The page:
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Seabirds Smell Their Way Home

There has always been a keen debate about whether birds find their way home using the earth’s magnetic field or alternatively, their senses of sight and smell. There is almost certainly no simple answer to the riddle. However, researchers from Oxford University, together with scientists from the Universities of Barcelona and Pisa, have recently demonstrated that smell is a factor in the navigation of seabirds.

The Shearwaters of Menorca

An experiment was conducted recently by researchers off the coast of the Spanish Island of Menorca. Miniature GPS loggers were attached to shearwaters which were nesting in crevices and caves on the island. The birds when were then tracked as they foraged at sea. Their flights involved travelling over many miles of featureless water and so they would be unable to navigate by sight alone.

Isolating the Sense of Smell

The birds were split into three groups. One group had its sense of smell removed temporarily, another carried small magnets and a control group was left alone. All of the birds were able to forage for food, gain weight and incubate their eggs but the birds with a restricted sense of smell had more difficulty navigating their way home when they flew out of sight of the land.

Familiar Sights

The birds which struggled showed signs of improvement when they reached the coast and could navigate by sight using familiar features of the landscape. The researchers were able to conclude that the seabirds made use of an olfactory map when out at sea. The birds use in-built maps of odours which enable them to navigate over thousands of miles of featureless Ocean.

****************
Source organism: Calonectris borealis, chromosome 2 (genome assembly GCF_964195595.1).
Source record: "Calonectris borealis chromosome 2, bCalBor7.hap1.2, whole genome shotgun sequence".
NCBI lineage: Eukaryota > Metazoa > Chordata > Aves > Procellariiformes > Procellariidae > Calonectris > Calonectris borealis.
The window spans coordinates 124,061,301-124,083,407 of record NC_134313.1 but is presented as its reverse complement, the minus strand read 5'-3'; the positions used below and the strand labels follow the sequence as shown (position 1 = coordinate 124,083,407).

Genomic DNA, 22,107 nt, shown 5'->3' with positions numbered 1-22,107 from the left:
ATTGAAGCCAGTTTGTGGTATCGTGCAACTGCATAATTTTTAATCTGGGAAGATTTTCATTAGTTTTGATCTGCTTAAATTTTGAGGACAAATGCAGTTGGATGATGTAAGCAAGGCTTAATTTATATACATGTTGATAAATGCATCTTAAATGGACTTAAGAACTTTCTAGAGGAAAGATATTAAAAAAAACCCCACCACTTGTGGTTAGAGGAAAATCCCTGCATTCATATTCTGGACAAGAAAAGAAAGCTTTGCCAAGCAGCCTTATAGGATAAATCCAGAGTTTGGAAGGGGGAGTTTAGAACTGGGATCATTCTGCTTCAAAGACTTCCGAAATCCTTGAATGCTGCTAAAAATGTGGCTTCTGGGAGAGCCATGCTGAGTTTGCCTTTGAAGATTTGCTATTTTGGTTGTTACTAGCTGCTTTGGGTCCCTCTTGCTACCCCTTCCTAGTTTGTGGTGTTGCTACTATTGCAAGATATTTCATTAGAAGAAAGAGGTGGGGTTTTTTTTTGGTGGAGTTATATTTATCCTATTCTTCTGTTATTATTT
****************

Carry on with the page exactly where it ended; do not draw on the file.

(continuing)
The Report

Senior author of the ensuing report, Tim Guilford, Professor of Animal Behaviour and leader of the Oxford Navigation Group in Oxford's Department of Zoology, said: 'To the best of our knowledge, this is the first study that follows free-ranging foraging trips in sensorily manipulated birds.'

He further explained that navigating across the ocean is a serious challenge for the birds because of the sheer size of the area that the birds must cover and the lack of identifiable landmarks.

Previous studies exploring seabird navigation have utilised displaced birds and it was felt that this method was influencing the outcome of the experiments. The new study looked at native birds in their existing environment. It is now hard to argue that birds don’t use their sense of smell in order to navigate the oceans.


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